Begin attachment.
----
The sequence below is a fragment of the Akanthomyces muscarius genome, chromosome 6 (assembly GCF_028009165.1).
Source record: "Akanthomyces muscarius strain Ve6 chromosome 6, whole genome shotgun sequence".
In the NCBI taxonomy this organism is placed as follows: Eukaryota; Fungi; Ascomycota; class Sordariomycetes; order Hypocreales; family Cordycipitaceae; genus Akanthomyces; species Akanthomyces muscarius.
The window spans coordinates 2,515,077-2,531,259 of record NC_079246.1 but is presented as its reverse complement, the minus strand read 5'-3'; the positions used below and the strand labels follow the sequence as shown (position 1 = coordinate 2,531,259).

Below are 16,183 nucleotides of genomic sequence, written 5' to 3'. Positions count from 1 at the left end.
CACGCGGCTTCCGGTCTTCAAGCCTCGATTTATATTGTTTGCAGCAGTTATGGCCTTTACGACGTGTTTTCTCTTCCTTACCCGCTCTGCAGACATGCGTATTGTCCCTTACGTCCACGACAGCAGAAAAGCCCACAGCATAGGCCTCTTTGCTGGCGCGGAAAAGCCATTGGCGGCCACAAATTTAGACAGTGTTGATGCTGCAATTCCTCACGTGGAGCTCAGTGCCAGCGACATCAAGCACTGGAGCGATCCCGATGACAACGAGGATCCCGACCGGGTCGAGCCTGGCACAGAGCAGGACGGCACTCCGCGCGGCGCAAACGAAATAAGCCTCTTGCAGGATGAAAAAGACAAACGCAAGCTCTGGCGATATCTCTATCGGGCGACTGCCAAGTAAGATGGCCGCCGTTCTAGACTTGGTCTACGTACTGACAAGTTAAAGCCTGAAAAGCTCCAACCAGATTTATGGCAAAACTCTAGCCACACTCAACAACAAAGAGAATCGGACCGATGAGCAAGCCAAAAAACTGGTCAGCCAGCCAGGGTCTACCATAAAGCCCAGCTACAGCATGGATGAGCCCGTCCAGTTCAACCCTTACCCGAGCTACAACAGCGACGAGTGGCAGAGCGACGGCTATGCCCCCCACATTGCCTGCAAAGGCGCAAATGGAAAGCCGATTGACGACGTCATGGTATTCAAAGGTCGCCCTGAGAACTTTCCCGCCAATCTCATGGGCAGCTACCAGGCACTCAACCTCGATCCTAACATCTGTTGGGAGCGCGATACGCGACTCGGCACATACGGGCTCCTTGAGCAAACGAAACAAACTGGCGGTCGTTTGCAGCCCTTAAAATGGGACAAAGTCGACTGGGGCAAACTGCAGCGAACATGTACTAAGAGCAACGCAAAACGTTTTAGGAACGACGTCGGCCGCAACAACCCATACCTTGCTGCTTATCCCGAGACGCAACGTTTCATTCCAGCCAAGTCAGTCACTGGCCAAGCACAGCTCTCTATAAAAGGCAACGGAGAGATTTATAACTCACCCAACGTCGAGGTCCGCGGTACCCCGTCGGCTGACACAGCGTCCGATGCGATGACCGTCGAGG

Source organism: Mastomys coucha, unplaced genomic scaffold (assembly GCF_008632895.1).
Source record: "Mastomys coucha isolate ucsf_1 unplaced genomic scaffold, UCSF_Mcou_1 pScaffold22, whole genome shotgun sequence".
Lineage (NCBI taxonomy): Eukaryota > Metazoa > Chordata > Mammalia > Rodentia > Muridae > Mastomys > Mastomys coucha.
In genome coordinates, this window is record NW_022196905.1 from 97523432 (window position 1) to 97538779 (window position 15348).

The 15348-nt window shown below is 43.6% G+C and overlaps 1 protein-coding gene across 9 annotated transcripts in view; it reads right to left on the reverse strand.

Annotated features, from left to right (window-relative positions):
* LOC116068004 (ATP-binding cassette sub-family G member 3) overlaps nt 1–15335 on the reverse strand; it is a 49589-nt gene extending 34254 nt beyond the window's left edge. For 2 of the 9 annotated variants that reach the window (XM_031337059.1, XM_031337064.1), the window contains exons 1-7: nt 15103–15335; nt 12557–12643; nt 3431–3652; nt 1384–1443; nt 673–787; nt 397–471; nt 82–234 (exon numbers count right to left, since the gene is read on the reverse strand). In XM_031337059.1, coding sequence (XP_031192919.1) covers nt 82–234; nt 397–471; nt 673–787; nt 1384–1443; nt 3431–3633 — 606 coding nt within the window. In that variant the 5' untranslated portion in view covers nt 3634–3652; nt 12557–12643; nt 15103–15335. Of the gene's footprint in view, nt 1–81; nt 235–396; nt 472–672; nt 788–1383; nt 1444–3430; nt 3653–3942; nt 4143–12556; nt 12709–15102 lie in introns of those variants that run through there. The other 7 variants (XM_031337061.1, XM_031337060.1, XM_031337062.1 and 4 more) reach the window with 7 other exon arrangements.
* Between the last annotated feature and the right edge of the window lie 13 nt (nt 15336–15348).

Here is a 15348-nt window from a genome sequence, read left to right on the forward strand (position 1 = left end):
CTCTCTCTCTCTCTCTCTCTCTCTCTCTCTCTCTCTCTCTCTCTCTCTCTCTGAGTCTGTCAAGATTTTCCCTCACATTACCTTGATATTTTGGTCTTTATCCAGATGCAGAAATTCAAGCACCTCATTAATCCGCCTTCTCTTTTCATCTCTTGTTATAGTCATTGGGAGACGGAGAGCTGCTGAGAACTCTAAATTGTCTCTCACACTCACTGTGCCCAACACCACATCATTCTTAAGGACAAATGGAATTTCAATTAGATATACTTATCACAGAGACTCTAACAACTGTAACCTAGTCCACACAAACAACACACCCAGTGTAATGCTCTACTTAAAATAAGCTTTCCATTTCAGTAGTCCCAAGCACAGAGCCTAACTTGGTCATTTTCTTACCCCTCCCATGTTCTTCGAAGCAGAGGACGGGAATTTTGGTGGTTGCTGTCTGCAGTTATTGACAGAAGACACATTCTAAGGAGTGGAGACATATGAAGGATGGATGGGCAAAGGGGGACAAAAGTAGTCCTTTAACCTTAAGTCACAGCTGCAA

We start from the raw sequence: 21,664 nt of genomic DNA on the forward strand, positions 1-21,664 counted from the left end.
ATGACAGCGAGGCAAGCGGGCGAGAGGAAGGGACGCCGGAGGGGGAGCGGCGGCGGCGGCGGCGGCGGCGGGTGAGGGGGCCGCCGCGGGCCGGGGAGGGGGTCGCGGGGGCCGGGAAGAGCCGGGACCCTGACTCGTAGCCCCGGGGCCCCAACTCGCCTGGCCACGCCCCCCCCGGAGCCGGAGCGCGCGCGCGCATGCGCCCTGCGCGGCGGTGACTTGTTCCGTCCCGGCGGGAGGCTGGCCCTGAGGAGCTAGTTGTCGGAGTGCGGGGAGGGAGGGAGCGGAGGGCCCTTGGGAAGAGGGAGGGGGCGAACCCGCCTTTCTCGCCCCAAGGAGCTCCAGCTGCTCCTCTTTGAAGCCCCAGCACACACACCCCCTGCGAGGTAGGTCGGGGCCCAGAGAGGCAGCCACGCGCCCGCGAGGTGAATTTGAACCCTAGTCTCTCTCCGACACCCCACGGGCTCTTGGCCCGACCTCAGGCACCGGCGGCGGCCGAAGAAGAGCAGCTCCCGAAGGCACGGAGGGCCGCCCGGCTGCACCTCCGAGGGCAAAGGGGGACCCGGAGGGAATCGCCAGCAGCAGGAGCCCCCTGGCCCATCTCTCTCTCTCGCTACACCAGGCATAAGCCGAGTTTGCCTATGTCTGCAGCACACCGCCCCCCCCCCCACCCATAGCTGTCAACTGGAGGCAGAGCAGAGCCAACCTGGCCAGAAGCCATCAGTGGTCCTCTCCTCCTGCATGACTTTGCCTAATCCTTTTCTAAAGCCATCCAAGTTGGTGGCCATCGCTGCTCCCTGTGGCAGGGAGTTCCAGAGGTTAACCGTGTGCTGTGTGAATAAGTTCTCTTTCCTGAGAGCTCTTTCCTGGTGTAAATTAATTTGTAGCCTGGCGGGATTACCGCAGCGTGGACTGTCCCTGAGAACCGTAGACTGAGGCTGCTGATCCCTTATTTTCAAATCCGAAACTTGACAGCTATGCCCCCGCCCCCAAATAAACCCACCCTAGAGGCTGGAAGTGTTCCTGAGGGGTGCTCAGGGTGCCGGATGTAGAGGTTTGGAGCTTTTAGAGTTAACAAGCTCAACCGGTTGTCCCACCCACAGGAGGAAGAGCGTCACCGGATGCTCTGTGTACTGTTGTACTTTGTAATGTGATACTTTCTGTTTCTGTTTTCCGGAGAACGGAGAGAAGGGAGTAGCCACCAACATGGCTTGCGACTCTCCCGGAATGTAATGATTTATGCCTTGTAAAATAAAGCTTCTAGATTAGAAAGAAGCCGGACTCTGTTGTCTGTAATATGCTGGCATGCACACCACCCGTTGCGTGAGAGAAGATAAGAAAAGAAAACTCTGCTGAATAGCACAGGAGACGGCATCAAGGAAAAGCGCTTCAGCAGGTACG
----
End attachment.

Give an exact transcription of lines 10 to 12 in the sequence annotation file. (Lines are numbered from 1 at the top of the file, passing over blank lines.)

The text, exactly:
In genome coordinates, this window is record NW_022196905.1 from 97523432 (window position 1) to 97538779 (window position 15348).

The 15348-nt window shown below is 43.6% G+C and overlaps 1 protein-coding gene across 9 annotated transcripts in view; it reads right to left on the reverse strand.

Annotated features, from left to right (window-relative positions):